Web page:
Crossing the border from Laos to Cambodia went pretty smooth, except for a childishly obvious bus scam that we totally fell for, somewhere in the middle of reassuring ourselves how swift we are. While we were waiting to be picked up from Nakasang, a big bus appeared at the stop and, as expected when there’s a huge group of disoriented people, chaos ensued. The only person seemingly knowing what to do was a bus company representative, checking the tickets and directing people to the right places – an obvious source of information. As we slowly moved forward, he asked us to show our tickets, only to quickly replace them with small, pink passes from an entirely different company. According to their reputation – one of the worst companies in Laos. Apparently, all places in the big bus were already taken, so we got pushed and squeezed into a tiny, shaky minibus with no damper. Luckily, the questionable fun lasted for a couple of hours only, but then, right after the border, our (new!) bus from the same company turned out to be the one that left last, about an hour later than all the others. Then it proceeded to wait for more passengers in a different place, and as it slowly filled up, the luggage space became non-existent and the last “lucky” travelers got to spend some time with their 60L backpacks on their laps.
When we finally arrived in Kratie, we quickly discovered that indeed, these areas are not as developed as the rest of the country and there’s really not much to do. We’d love to write something about exploring the unexplored and connecting with the locals, but the truth is that for us, the city itself was just uninteresting and grey, and lacked anything interesting or unique. The only thing we did during our short stay was dolphin watching, mostly because we’ve heard that the boat operators are trained on how to conduct the trips without disrupting the animals. Sadly, that’s not entirely true. While the dolphin tourism has a big impact on the interest in their case, it’s probably not that great when it comes to the ones it’s supposed to promote and protect. There’s still too many boats and some of them don’t give enough space to the dolphins, so if we were to do it again, even though our boat was perfectly fine, we’d rather choose watching them from the shore. On the other hand, using their services might bring enough money to the venture to put more into the education and conservation… but you never know where your donations end up. That’s a dilemma you have to solve for yourself, or, like our newly met bus-friends Kate and Ruan, rent a kayak and do the exploring on your own. If dolphins don’t interest you (and that’s officially Kratie’s no.1 attraction), you can still swim around or visit the neighbouring island – Kaoh Trong – and discover the rural side of Cambodia.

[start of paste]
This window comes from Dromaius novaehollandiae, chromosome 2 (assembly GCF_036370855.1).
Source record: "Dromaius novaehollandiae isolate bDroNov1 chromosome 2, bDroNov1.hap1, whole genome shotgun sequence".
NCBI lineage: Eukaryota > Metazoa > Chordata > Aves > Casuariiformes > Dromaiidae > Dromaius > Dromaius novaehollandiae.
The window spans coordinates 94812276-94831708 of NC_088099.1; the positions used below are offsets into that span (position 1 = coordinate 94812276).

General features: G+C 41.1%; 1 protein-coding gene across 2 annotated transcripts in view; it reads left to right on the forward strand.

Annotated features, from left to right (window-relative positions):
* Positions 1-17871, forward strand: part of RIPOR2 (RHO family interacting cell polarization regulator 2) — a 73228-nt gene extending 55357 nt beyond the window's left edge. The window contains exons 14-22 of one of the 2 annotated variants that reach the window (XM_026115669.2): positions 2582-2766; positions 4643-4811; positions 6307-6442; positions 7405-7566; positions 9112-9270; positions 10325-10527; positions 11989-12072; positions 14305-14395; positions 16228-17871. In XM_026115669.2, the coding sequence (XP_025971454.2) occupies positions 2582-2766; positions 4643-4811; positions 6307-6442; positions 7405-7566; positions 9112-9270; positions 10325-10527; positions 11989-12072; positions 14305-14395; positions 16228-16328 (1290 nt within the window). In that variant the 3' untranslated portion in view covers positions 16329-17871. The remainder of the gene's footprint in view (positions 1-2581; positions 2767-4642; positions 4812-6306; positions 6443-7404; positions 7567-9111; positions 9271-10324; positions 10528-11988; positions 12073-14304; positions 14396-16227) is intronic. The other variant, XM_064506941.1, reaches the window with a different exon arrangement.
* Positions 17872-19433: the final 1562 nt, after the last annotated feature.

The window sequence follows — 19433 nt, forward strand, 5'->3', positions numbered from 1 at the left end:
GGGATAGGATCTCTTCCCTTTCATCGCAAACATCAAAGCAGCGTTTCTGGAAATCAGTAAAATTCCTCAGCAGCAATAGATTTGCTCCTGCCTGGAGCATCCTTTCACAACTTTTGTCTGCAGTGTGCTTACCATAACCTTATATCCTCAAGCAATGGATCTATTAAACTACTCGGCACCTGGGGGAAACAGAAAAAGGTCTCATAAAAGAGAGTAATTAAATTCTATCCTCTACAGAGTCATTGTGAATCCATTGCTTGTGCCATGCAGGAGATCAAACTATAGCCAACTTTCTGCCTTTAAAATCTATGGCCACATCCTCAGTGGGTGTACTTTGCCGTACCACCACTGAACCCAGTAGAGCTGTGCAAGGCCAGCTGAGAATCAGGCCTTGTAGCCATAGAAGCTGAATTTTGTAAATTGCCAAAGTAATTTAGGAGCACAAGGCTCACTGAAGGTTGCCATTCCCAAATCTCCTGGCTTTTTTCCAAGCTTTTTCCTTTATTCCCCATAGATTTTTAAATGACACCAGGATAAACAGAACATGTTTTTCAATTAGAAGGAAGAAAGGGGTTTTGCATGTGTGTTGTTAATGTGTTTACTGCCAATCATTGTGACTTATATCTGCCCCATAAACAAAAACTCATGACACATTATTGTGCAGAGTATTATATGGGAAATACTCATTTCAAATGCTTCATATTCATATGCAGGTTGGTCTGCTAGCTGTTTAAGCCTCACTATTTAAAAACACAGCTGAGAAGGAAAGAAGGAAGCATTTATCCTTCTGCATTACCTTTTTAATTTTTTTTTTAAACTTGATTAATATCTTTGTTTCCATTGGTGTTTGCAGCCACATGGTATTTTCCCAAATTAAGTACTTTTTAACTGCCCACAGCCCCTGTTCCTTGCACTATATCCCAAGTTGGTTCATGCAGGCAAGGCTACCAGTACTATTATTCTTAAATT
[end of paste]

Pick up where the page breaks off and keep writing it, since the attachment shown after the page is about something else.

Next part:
After two or three days in Kratie, we moved on to Kampong Thom.
While it’s almost impossible to find a direct transport between these two towns, you can easily book a place in a bus going to Siem Reap and then remind your driver to stop at Kampong Thom after 3-4 hours. Red Sun Falling, a restaurant / cafe on the main draw, sells the tickets for a pretty good price.
Kampong Thom turned out to be a bigger, even less picturesque town than Kratie, with restaurants serving us vegetables full of larvae (and no, it wasn’t officially a part of the menu). Still, despite a pretty bad first impression, the place easily defended itself with an access to the beautiful, almost empty ruins of Sambor Prei Kuk, predating Angkor Wat by more than 200 years. While the complex (divided into three sites) is not as stunning and well-preserved as some of the temples around Siem Reap, it’s still well worth visiting, especially because it’s much, much less crowded and you can feel like a proper explorer if you go wandering in the woods by yourself (there’s also an option of hiring a local guide, but we wanted to be on our own).
You could probably find more attractions in these two places, but for us this was the time of a slow food poisoning recovery and calming down after a bit too fast travels through Vietnam and Laos. For this purpose, both places were alright, but a bit too bland, except for the ruins. It was definitely one of the opportunities to embrace the non-spectacular and slightly boring side of travel – at least we’ve watched a couple of movies and finally regained our health (only to lose it soon afterwards, but that’s another story).